Second, with that background in mind, we can understand a little more of the community’s situation as they wrestle with God in Psalm 80. In the immediately preceding psalm, the Asaphites express their complaint (Psalm 79:1-5) before moving to petitions (Psalm 79:6-12). However, Psalm 80 contains this jarring opening of intense requests that God listen, act, and remedy their situation. Perhaps even more startling is the turn that takes place within one clause of verse 5. The sentence that begins, “You have fed them,” prepares us for a description of the sustenance they have received, but instead their solid and liquid diet is only tears. The community is trying to comprehend how their good shepherd can possibly be feeding tears to the flock. Such a circumstance is a reversal of the kind of compassion Jesus said we can expect from a good human parent or from God (Matthew 7:9-10).

Pastors looking for connections among the day’s lectionary readings will find significant intertextuality with the Old Testament reading from Isaiah 64. The similar rhetoric in that the prophetic oracle and Psalm 80 may not be proof of the latter’s historical setting, but it is suggestive of a shared theological outlook that can question God’s purposes while at the same time affirming God as the sole source of their deliverance. For its part, the New Testament selection (1 Corinthians 1:3-9) provides a completely different angle on prayer, with Paul thanking God’s for Corinth’s spiritual gifts prior to offering occasionally harsh critique of how that community used or abused those gifts.

Third, Psalm 80 provides an indirect connection to the “Son of Man” language used by Jesus in his apocalyptic discourse in this Sunday’s gospel reading (Mark 13:24-37). Many pastors and congregations that use the Revised Common Lectionary also use the New Revised Standard Version (NRSV) for preaching and worship. Its translation of Psalm 80:17 is, “But let your hand be upon the one at your right hand, the one whom you made strong for yourself.” A more literal reading of the object of God’s action is, “the man (’iš) at your right hand . . . the son of man (ben-’adam) . . .” We could argue that the NRSV has good reasons for going with a more gender inclusive rendering of those phrases, and contemporary scholarship understands it so.3 Moreover, when considering God’s love for humankind in Psalm 8:4, the terms “human beings” (’enôš) and “mortals” (ben-’adam) are rightly used.

However, we could also say that the terms in Psalm 80 refer not to human beings in general but to the Israelite king. To choose the word, “one,” at least for “the son of man,” might obscure not only the royal allusions in this psalm’s perspective but also its links to the apocalyptic image found in Daniel 7:13-14 (where, the NRSV has “human being”), on which Jesus seems to be drawing. I am not here arguing for a prophetic function of Psalm 80:17; rather, I want contemporary readers to understand how ancient interpreters, such as St. Augustine, could move freely between literal and figurative meanings, naming “this son of man, Christ Jesus.”4 Given our task as Advent proclaimers, perhaps we could, too.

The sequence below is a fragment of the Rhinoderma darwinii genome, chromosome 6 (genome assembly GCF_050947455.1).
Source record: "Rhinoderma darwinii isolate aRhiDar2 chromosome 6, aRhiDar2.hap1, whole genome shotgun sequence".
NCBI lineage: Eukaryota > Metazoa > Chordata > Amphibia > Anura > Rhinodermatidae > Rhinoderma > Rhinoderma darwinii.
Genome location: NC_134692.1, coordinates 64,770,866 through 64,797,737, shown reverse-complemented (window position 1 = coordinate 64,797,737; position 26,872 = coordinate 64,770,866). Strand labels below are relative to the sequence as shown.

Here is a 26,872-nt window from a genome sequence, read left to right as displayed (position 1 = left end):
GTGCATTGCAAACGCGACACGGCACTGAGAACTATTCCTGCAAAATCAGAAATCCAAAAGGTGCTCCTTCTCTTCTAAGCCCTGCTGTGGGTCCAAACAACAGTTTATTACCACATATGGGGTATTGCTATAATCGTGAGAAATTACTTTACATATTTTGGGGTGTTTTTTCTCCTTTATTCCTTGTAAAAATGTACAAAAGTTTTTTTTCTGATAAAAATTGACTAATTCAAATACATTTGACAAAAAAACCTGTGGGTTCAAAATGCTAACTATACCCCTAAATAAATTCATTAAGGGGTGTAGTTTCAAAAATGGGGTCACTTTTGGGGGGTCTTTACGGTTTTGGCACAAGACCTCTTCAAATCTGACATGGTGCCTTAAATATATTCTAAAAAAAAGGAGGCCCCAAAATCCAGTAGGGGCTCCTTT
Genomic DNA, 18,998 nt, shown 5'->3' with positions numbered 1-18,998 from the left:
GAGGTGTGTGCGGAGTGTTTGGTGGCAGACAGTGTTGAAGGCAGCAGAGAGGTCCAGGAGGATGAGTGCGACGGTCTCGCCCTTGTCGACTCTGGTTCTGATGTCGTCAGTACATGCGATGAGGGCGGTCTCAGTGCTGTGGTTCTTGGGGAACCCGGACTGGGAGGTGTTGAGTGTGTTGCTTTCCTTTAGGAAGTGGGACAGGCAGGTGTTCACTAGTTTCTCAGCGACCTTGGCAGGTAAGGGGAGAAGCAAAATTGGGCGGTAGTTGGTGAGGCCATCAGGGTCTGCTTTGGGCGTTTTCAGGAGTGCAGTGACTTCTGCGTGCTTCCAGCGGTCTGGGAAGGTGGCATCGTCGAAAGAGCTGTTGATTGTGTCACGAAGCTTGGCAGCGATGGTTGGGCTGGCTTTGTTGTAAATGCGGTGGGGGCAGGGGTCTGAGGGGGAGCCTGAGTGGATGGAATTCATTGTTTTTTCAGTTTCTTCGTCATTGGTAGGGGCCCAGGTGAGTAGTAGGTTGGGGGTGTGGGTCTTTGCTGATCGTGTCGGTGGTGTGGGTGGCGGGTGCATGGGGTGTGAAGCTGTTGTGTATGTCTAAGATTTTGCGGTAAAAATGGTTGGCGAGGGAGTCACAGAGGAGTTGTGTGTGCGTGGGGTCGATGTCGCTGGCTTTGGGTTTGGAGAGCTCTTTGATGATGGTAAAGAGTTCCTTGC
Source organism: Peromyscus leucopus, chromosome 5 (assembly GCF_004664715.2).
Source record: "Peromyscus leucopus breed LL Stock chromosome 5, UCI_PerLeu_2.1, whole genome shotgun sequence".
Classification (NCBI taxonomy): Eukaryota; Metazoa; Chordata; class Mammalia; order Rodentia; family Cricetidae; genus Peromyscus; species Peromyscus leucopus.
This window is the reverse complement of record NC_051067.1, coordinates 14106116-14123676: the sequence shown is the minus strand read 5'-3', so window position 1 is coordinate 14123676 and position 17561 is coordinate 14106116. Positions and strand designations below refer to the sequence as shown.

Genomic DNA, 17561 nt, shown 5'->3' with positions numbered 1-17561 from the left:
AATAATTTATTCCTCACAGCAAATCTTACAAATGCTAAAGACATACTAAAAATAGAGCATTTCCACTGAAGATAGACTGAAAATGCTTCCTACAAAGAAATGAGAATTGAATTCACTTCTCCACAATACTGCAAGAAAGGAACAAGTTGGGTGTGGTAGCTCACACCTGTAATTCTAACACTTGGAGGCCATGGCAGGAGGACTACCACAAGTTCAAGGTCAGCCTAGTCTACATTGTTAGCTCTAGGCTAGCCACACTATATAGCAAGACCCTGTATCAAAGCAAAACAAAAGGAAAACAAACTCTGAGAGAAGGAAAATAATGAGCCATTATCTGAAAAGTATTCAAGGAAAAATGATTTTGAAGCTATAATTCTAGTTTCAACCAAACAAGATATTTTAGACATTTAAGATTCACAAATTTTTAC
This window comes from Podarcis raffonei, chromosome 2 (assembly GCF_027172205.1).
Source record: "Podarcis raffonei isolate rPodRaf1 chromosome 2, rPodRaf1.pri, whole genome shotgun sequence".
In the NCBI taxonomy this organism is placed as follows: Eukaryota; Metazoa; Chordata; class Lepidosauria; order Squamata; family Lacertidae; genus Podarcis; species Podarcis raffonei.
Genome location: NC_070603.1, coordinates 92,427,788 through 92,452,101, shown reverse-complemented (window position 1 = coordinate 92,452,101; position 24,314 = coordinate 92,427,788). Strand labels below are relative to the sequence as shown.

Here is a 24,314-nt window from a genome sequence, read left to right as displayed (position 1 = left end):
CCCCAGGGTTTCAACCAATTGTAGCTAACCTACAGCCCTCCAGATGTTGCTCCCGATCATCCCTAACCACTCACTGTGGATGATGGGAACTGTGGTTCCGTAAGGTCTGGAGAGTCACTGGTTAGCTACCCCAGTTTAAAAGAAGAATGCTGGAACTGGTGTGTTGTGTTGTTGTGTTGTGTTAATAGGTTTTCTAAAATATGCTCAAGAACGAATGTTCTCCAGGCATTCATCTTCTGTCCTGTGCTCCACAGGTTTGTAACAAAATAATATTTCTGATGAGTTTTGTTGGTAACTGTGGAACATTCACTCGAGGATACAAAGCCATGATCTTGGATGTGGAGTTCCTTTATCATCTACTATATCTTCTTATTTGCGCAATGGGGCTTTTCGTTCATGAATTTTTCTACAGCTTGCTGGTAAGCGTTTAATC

1. Commentary first published on this site on Dec. 3, 2017.
  2. William P. Brown, “Book of Psalms,” in The New Interpreter’s Dictionary of the Bible. ed. K . D. Sakenfeld (Nashville, Abingdon, 2009), 4:673.
  3. Beth Tanner, “Psalm 80: God, Bring Us Back,” in The Book of Psalms, NICOT (Grand Rapids: Wm. B Eerdmans, 2014), 634; Marvin E. Tate, Psalms 51-100, Word Biblical Commentary (Waco: Word Books, 1990), 316.
  4. Augustine, in Psalms 51-150, ed., Quentin Wesselschmidt, Ancient Christian Commentary on Scripture (Downers Grove: InterVarsity Press, 2007), 141.

Second Reading

Commentary on 1 Corinthians 1:3-9

Carla Works

Imagine that you spent a year and a half getting a church plant up and going. When you left to tend to other missions, the church was growing. Leaders were emerging, and the congregation was relatively healthy. All seemed well.1

Then, a delegation from the young church arrives. The delegation brings word—a letter full of questions and unresolved issues, and the letter carries some distressing news. The church is fighting. The factions are visible. Some are in danger of going back to their former lives to serve their former gods and to resume life as they once knew it. Others are lording their so-called knowledge over those whom they deem weaker in the faith. Class divisions are visible—even at the Lord’s Table.

To make matters worse, you hear secret reports that involve church members visiting prostitutes and a man sleeping with his stepmom. Some are even questioning the resurrection—the very heart of the gospel! The problems are overwhelming and unrelenting. You cannot go visit now. But the delegation is awaiting your response. And respond you must. Volumes are writing themselves in your head of all the things you would like to say, but there are limits to what you can include in a letter—even a long one!